When Mallory Aldiss gets a call from a long-ago boyfriend telling her that her elderly father has been gallivanting around town with a gun in his hand, Mallory decides it’s time to return to the small Rhode Island town that she’s been avoiding for more than a decade. Mallory’s precocious 13-year-old daughter, Joy, is thrilled that she'll get to meet her grandfather at long last, and an aunt, too, and she'll finally see the place where her mother grew up. When they arrive in Bay Bluff, it’s barely a few hours before Mallory bumps into her old flame, Jack, the only man she’s ever really loved. Gone is the rebellious young person she remembers, and in his place stands a compassionate, accomplished adult. As they try to reconnect, Mallory realizes that the same obstacle that pushed them apart decades earlier is still standing in their way: Jack blames Mallory’s father for his mother’s death. No one knows exactly how Jack’s mother died, but Jack thinks a love affair between her and Mallory’s father had something to do with it. As Jack and Mallory chase down answers, Mallory also tries to repair her rocky relationships with her two sisters and determine why her father has always been so hard on her. Told entirely from Mallory’s perspective, the novel has a haunting, nostalgic quality. Despite the complex and overlapping layers to the history of Bay Bluff and its inhabitants, the book at times trudges too slowly through Mallory’s meanderings down Memory Lane. Even so, Delinsky sometimes manages to pick up the pace, and in those moments the beauty and nuance of this complicated family tale shine through. Readers who don’t mind skimming past details that do little to advance the plot may find that the juicier nuggets and realistically rendered human connections are worth the effort.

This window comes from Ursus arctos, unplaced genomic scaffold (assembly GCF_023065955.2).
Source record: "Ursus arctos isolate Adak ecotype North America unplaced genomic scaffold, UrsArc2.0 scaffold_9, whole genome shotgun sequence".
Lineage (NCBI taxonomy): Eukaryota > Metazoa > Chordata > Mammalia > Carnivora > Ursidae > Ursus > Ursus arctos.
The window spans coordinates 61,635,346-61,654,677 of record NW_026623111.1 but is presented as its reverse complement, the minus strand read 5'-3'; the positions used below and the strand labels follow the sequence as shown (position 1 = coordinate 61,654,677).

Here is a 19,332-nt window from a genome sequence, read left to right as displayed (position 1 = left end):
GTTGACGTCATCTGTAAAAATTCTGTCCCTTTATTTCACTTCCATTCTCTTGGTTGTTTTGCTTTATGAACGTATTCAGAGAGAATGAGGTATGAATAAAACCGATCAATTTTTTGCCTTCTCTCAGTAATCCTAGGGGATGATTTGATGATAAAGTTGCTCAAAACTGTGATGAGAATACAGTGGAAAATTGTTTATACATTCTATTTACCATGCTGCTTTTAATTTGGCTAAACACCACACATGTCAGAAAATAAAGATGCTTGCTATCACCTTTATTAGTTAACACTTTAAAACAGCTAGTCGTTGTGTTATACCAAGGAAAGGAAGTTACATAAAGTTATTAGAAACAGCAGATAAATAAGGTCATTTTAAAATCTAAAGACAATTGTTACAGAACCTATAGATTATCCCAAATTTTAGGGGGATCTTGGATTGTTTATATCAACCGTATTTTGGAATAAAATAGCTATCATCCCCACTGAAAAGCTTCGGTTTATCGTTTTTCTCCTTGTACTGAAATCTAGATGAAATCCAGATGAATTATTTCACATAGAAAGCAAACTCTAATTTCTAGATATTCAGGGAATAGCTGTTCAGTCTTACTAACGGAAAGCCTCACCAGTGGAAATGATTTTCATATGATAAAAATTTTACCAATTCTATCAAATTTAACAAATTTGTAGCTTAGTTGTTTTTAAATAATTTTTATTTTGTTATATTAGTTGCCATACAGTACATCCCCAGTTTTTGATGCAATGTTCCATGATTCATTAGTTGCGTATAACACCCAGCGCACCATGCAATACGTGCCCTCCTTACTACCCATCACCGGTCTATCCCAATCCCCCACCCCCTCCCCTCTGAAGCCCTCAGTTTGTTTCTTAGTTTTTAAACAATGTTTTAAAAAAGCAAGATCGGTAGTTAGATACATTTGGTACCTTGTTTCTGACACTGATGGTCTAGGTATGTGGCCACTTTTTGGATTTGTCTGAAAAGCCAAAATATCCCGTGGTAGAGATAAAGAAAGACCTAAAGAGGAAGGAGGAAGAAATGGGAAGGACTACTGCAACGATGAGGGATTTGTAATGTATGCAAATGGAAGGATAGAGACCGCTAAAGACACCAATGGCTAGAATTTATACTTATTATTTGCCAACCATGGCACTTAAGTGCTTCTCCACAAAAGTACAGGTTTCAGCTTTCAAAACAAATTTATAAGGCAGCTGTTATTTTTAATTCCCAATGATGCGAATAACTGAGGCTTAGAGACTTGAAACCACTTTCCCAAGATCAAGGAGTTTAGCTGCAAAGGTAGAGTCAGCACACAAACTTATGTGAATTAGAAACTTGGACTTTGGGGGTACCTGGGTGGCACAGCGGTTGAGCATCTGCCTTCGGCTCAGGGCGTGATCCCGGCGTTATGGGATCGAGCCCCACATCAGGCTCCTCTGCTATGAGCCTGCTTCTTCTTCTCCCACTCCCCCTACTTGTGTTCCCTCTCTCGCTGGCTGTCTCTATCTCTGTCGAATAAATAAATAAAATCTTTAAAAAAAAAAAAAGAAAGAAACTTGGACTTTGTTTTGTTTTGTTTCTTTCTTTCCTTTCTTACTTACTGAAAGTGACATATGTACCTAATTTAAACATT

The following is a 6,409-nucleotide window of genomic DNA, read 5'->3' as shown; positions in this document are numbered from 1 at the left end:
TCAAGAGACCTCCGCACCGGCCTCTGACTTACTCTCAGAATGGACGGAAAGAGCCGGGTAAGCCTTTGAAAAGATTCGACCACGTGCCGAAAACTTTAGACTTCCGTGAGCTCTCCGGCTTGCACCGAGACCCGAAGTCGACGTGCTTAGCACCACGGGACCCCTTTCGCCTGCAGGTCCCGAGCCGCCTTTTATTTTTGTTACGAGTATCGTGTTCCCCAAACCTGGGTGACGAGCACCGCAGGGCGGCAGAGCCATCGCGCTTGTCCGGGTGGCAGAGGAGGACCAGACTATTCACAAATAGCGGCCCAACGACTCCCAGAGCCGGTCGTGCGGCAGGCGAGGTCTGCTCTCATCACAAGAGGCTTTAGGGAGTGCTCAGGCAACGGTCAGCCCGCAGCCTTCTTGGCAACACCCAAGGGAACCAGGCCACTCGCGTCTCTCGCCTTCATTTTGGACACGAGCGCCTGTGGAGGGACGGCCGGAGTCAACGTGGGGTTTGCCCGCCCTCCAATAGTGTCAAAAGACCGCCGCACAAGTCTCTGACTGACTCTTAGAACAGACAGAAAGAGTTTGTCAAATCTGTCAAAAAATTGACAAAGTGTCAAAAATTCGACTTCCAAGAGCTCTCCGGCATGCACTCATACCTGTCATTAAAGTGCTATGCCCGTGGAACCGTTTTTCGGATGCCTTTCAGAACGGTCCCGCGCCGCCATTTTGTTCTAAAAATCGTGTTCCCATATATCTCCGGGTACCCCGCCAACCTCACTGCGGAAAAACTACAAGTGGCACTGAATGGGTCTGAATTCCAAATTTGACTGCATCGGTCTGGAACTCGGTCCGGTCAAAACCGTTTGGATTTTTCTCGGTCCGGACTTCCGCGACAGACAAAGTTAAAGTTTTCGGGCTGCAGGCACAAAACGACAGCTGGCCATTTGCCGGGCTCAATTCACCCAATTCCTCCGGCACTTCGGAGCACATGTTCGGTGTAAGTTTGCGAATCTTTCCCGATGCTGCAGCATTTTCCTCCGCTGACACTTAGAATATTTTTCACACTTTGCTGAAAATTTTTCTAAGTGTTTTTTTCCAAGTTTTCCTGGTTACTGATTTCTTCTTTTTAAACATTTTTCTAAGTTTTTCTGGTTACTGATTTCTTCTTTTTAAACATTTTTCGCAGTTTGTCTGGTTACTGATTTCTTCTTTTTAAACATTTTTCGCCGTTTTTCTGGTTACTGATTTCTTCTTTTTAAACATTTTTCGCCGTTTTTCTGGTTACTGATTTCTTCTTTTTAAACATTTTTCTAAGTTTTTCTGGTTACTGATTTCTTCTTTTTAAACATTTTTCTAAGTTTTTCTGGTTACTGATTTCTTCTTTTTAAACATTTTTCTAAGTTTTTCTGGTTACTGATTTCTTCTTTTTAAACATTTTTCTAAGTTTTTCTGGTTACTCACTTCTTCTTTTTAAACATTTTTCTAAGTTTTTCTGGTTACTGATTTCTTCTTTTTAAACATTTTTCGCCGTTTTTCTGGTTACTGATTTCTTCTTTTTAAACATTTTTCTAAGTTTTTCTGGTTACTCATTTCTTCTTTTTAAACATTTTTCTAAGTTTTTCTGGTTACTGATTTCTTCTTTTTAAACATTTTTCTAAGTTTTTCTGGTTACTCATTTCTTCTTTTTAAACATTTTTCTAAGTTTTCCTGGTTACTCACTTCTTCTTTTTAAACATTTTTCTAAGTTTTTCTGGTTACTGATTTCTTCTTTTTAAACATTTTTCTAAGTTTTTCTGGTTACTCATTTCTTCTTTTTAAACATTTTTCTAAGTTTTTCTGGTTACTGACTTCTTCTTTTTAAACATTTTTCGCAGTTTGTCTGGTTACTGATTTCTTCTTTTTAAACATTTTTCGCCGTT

A touching family drama that effectively explores the negative impact of stress on fragile relationships.

Pub Date: May 19, 2020

ISBN: 978-1-250-11951-3

Page Count: 416

Publisher: St. Martin's

Review Posted Online: March 2, 2020

Kirkus Reviews Issue: March 15, 2020

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A love letter to the power of books and friendship.

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Women become horseback librarians in 1930s Kentucky and face challenges from the landscape, the weather, and the men around them.

Alice thought marrying attractive American Bennett Van Cleve would be her ticket out of her stifling life in England. But when she and Bennett settle in Baileyville, Kentucky, she realizes that her life consists of nothing more than staying in their giant house all day and getting yelled at by his unpleasant father, who owns a coal mine. She’s just about to resign herself to a life of boredom when an opportunity presents itself in the form of a traveling horseback library—an initiative from Eleanor Roosevelt meant to counteract the devastating effects of the Depression by focusing on literacy and learning. Much to the dismay of her husband and father-in-law, Alice signs up and soon learns the ropes from the library’s leader, Margery. Margery doesn’t care what anyone thinks of her, rejects marriage, and would rather be on horseback than in a kitchen. And even though all this makes Margery a town pariah, Alice quickly grows to like her. Along with several other women (including one black woman, Sophia, whose employment causes controversy in a town that doesn’t believe black and white people should be allowed to use the same library), Margery and Alice supply magazines, Bible stories, and copies of books like Little Women to the largely poor residents who live in remote areas. Alice spends long days in terrible weather on horseback, but she finally feels happy in her new life in Kentucky, even as her marriage to Bennett is failing. But her powerful father-in-law doesn’t care for Alice’s job or Margery’s lifestyle, and he’ll stop at nothing to shut their library down. Basing her novel on the true story of the Pack Horse Library Project established by the Works Progress Administration in the 1930s, Moyes (Still Me, 2018, etc.) brings an often forgotten slice of history to life. She writes about Kentucky with lush descriptions of the landscape and tender respect for the townspeople, most of whom are poor, uneducated, and grateful for the chance to learn. Although Alice and Margery both have their own romances, the true power of the story is in the bonds between the women of the library. They may have different backgrounds, but their commitment to helping the people of Baileyville brings them together.

A love letter to the power of books and friendship.

Pub Date: Oct. 8, 2019

ISBN: 978-0-399-56248-8

Page Count: 400

Publisher: Pamela Dorman/Viking

Review Posted Online: July 1, 2019

Kirkus Reviews Issue: Aug. 1, 2019